NATO's Enhanced Opportunities Partners

5 min read
This post was co-authored by Laura Basagni, Trainee in GMF’s Brussels Office

This post was co-authored by Laura Basagni, Trainee in GMF’s Brussels Office

At the 2014 NATO Wales Summit the Allies identified five countries as eligible for enhanced opportunities partnership for dialogue and cooperation (EOP), namely Australia, Finland, Georgia, Jordan, and Sweden. The EOP status has different implications for each country and a general framework for implementation has not been yet implemented. What is the nature and scope of EOPs and what will be their future through the upcoming 2016 NATO summit in Warsaw?


  • Population: 23 million
  • GDP:  $1.137 trillion
  • Defence spending: $31.9 billion
  • ISAF operation and Resolute Support Mission (Afghanistan) and Counter-Piracy Task Force ( Somalia)

Defence priorities:

  • Cyber security and disruptive technologies
  • Counterterrorism
  • Security and freedom of navigation in Southeast Asian maritime routes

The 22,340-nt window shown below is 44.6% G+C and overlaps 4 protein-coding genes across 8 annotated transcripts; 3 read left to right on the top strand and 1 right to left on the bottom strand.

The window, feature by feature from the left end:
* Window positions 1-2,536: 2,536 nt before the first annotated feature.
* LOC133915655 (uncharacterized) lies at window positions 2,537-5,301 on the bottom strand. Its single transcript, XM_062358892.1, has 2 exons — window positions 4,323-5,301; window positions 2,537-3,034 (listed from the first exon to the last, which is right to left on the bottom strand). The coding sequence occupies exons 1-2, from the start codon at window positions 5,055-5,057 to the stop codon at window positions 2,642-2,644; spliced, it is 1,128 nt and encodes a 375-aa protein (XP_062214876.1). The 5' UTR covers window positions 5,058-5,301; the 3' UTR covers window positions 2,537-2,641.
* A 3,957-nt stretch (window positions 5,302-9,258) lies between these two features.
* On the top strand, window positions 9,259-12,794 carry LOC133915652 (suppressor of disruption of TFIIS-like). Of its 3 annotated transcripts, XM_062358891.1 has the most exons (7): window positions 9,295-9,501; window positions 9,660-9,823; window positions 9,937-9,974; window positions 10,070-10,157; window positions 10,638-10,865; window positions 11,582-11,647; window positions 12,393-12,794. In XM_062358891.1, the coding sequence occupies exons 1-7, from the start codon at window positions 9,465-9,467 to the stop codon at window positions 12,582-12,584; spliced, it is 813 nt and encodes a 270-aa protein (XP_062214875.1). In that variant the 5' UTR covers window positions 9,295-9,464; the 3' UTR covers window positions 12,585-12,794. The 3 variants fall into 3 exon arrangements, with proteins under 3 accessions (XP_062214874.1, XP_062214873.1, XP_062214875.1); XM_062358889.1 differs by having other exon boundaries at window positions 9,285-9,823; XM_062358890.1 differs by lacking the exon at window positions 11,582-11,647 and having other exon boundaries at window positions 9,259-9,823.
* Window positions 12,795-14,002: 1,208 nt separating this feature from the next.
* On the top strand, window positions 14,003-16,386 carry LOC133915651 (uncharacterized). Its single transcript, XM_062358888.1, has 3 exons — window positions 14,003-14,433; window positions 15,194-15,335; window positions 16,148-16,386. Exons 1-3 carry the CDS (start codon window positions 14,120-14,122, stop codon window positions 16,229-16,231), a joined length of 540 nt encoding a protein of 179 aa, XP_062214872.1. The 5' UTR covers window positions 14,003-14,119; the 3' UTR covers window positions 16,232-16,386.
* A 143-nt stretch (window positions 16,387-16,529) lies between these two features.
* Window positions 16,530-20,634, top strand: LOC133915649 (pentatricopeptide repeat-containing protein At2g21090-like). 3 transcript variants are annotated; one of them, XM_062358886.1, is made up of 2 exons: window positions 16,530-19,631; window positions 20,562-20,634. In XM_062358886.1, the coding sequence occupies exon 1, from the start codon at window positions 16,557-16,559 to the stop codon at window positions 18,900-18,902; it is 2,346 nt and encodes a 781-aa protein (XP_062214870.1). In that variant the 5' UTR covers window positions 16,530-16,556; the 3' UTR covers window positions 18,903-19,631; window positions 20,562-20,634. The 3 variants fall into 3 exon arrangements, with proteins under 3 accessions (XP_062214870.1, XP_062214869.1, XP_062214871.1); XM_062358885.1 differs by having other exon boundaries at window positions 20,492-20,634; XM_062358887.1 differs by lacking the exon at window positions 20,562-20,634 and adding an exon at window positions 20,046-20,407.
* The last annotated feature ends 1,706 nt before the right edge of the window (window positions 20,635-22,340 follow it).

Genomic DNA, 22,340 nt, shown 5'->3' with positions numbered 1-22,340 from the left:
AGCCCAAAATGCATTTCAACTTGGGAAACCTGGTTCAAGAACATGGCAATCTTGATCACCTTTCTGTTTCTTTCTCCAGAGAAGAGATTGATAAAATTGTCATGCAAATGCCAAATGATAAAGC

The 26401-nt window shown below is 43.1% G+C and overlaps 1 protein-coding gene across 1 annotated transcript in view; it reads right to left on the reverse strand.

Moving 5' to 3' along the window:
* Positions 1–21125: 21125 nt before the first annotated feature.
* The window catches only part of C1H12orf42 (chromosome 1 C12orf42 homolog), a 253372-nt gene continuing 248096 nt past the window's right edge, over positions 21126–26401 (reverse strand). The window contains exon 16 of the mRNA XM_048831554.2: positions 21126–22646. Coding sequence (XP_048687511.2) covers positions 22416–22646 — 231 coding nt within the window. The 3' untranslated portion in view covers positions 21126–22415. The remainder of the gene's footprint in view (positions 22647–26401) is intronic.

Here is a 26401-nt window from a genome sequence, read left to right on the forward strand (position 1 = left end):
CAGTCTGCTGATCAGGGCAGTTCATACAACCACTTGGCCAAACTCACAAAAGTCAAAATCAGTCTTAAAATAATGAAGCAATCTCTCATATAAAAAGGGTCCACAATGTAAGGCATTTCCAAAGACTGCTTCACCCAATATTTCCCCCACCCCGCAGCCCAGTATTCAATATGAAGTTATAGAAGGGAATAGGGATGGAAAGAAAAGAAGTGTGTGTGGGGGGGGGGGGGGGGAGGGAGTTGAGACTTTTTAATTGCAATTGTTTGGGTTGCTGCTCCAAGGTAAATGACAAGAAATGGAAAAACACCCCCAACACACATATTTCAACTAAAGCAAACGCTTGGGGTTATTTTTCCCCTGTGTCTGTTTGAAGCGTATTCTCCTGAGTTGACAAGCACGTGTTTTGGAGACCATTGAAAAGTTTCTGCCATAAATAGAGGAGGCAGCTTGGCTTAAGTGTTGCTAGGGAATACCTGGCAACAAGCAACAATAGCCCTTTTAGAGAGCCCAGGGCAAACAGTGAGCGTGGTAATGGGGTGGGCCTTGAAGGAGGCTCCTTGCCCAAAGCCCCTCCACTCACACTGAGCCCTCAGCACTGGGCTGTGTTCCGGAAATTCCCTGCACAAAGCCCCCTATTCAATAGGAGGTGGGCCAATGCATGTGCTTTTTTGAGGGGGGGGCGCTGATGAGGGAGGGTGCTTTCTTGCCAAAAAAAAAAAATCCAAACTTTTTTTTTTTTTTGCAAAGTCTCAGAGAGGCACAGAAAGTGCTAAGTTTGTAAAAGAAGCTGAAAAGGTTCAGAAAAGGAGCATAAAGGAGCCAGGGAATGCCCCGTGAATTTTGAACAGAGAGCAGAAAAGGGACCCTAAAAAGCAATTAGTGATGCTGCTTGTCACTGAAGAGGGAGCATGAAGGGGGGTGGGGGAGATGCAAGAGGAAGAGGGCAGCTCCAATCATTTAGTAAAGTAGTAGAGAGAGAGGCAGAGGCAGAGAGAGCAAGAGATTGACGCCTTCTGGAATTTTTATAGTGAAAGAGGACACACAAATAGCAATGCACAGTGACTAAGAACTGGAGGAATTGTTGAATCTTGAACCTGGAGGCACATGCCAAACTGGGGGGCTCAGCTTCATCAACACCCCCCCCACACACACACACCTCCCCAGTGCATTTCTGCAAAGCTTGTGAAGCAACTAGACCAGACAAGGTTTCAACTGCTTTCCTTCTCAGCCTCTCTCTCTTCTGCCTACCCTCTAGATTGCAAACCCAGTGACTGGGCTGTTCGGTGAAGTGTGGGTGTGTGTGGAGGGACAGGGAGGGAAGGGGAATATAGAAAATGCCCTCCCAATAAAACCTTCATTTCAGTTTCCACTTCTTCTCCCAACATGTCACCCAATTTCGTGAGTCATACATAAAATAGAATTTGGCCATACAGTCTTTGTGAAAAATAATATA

Future of EOP

According to the Defence White Paper for 2016 published in March, Australian foreign and security policy will turn inwards compared with the last decade. Nevertheless the country shares with NATO members crucial challenges, such as cyber security, counter-terrorism, security in the Indo-Pacific region and the relationship with China. Therefore, stable if not increased exchanges of best practices, intelligence sharing and joint efforts to promote civil-military approach to conflict management are expectable. Moreover, the Australian government has reaffirmed its commitment to growing the defence budget to 2% of GDP within a decade, in accordance with the NATO guidelines on defence spending established at the Wales summit. Australia is undertaking a naval and areal modernization program through the largest defence investment in Australian history.  


  • Population: 5,471,753
  • GDP:  $234.578 billion
  • Defence spending: $2.886 billion
  • Peacekeeping forces in the Balkans and Afghanistan

Defence priorities:

  • Baltic Sea Security
  • Strengthening security cooperation, on both bilateral (Sweden, US) and regional levels (EU, NATO, NORDEFCO)

Future of EOP